I have serious reservations about some of the remedies to be applied by this administration; but President Obama has a clear mandate to reduce energy imports, reverse the outward flow of manufacturing capacity, be more environmentally responsible, improve education and health care, and rebuild America’s alliances. He does appear to be moving in these areas — except for education.
The U.S. could shrink its school-dropout rateand recover the lead it has lost in academic sciences and technology; cycle the 45 million people who are effectively welfare-addicted passengers, not real participants, into the productive system; rebuild the country’s decayed physical plant; resume manufacturing growth; and reimpose the rights guaranteed by the Constitution on the corrupt prosecutocracy of the justice system — all without strangling the enterprise ethic, and by merely doing the sensible thing. There would be no more talk of decline, and Paul Kennedy would have to go back to his ivory tower for another 20 years.
This can all be done, but radical measures will be necessary: privatizing almost the entire school system and decertifying the Luddite teachers’ unions; increasing gasoline taxes and making a massive shift to nuclear power; capping medical-malpractice awards and bringing down the cost of health insurance; imposing proper disciplines on the terribly abused plea-bargain system and relaxing draconian sentencing practices; incentivizing advanced scientific education; taking the plunge on tort reform and reducing the legal cartel that has been running up over a trillion dollars of legal bills annually, and co-opting too many talented young people; and abandoning the War on Drugs. (Also: We should stop calling every foreign and domestic policy a war.)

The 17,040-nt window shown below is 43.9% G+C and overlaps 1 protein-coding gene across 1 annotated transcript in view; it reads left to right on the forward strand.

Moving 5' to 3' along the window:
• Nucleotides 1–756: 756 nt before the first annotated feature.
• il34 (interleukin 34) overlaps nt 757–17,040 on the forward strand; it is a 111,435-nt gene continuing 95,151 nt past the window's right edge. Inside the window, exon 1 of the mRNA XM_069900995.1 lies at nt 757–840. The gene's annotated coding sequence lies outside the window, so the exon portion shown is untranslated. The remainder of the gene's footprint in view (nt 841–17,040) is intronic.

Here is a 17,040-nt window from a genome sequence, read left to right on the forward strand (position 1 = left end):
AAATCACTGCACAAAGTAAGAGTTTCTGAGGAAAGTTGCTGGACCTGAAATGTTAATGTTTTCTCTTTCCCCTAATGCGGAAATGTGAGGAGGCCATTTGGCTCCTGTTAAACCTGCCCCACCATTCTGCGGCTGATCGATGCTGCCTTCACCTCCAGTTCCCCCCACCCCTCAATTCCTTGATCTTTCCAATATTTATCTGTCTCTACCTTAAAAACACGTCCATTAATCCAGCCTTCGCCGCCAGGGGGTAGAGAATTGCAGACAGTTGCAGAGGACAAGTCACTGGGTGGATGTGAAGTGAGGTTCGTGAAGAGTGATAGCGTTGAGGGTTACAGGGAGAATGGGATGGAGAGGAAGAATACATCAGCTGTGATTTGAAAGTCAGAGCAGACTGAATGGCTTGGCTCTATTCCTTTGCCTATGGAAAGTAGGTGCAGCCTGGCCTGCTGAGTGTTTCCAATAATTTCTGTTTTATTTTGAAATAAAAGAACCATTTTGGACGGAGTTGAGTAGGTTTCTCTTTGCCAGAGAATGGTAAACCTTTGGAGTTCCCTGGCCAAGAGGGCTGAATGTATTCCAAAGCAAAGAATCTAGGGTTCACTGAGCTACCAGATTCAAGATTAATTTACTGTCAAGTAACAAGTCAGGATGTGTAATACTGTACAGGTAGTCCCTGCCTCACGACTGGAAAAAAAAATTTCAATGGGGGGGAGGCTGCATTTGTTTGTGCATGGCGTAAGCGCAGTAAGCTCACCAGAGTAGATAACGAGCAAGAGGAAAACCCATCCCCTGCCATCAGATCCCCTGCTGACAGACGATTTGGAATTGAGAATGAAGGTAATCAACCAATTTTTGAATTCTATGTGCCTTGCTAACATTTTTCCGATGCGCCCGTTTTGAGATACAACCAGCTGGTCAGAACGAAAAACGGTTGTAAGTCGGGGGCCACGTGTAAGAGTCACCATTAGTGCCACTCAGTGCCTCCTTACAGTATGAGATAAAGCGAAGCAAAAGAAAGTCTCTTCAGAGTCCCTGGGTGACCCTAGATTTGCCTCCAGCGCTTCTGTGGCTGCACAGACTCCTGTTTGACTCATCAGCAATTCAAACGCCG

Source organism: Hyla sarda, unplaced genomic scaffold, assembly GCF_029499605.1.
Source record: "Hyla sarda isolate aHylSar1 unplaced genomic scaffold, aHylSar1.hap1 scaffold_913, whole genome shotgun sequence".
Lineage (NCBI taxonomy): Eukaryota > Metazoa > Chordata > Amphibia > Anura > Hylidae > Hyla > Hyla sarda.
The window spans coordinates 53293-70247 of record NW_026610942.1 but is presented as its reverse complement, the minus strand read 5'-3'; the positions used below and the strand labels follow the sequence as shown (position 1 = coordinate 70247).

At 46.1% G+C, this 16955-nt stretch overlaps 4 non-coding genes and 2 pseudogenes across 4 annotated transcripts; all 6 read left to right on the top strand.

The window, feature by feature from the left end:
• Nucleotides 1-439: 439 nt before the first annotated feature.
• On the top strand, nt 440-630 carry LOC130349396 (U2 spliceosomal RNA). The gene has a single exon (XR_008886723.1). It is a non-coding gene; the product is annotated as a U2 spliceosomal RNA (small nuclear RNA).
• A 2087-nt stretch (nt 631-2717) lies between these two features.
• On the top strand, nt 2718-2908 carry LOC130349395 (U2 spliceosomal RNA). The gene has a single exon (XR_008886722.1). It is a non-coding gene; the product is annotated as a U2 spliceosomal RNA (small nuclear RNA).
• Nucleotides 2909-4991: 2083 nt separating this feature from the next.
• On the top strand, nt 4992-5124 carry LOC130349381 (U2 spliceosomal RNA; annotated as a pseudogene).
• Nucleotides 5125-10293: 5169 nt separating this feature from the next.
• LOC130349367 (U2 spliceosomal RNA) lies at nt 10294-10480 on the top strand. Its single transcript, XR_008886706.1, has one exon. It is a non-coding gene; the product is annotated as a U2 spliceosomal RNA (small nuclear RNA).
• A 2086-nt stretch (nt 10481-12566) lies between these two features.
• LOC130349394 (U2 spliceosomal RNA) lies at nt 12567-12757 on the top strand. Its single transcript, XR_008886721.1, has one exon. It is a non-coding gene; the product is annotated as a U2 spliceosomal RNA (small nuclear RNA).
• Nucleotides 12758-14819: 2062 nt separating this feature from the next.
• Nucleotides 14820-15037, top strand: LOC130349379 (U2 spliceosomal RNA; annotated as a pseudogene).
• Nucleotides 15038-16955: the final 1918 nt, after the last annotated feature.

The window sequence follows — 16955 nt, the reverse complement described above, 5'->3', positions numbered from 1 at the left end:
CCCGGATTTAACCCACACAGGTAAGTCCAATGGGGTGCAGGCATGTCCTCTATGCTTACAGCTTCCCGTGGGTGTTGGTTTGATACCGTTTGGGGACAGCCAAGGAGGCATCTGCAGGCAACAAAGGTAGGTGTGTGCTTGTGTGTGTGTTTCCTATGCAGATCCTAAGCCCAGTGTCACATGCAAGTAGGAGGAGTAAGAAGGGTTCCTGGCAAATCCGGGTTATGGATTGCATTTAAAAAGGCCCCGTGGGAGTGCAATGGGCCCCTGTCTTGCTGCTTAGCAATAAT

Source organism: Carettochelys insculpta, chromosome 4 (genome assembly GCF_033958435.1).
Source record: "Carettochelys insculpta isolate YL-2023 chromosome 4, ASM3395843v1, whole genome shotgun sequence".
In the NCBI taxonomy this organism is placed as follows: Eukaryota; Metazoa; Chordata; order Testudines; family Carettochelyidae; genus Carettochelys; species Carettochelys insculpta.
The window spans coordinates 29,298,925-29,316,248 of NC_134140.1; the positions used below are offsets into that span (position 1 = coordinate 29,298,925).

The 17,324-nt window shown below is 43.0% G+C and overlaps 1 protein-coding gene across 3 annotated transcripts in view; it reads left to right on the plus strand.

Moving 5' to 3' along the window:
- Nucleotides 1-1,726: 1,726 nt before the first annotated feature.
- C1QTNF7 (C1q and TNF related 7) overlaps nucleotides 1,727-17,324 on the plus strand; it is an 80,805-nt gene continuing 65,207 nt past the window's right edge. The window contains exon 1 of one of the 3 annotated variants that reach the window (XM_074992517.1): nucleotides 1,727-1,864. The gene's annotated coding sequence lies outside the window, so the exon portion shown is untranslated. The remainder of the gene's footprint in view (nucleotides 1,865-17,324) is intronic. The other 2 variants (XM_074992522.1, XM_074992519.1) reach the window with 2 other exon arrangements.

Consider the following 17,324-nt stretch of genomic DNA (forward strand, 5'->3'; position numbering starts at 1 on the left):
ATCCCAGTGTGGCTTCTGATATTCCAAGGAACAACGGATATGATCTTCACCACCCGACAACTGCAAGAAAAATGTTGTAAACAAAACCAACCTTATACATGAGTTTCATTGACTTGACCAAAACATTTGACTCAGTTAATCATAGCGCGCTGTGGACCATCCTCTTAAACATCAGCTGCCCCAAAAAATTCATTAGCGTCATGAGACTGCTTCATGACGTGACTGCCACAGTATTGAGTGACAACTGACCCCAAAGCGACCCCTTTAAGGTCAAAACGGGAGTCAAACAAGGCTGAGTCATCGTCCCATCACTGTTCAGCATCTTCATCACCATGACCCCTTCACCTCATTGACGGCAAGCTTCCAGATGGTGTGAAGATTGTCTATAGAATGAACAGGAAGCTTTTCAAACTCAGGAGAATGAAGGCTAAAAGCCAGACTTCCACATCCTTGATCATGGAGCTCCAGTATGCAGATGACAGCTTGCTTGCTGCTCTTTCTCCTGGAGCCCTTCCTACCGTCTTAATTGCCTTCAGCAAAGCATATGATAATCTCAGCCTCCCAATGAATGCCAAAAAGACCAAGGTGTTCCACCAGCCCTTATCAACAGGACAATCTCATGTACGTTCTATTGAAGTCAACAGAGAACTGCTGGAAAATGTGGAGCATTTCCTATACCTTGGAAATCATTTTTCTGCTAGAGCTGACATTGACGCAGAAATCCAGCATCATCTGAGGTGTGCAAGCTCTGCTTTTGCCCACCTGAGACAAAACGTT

As I have written here before, the attack on poverty should be led by a self-eliminating wealth tax on large fortunes, with which the taxpayers could administer their own anti-poverty schemes. The tax itself would shrink to nothing as defined poverty declined.
Instead of such a program, all indications are that we are going to get another turn to the social-democratic Left that the president applauded in Europe, which leads to economic stagnation and public indolence. If the U.S. regenerates itself, it will continue to lead the world. America’s geopolitical position remains excellent. It is not under direct challenge from any other country, as it was by Nazi Germany, the USSR, and, commercially, Japan. The armed forces are in superb condition. George W. Bush’s shortcomings are notorious, but he was bequeathed by the Clinton administration the hostility of Iraq, Iran, Pakistan, and India, and made allies out of three of them. Now the Pakistani army can take its eyes off India and is assaulting the terrorist sanctuaries on the Afghan frontier, as the augmented U.S. and NATO forces attack from Afghanistan. The approximately 20,000 terrorists in the camps and caves will flee or die.
This is one war the U.S. can win, just as it can avoid decline, with leadership. It is all to play for, and democracies get the government they deserve.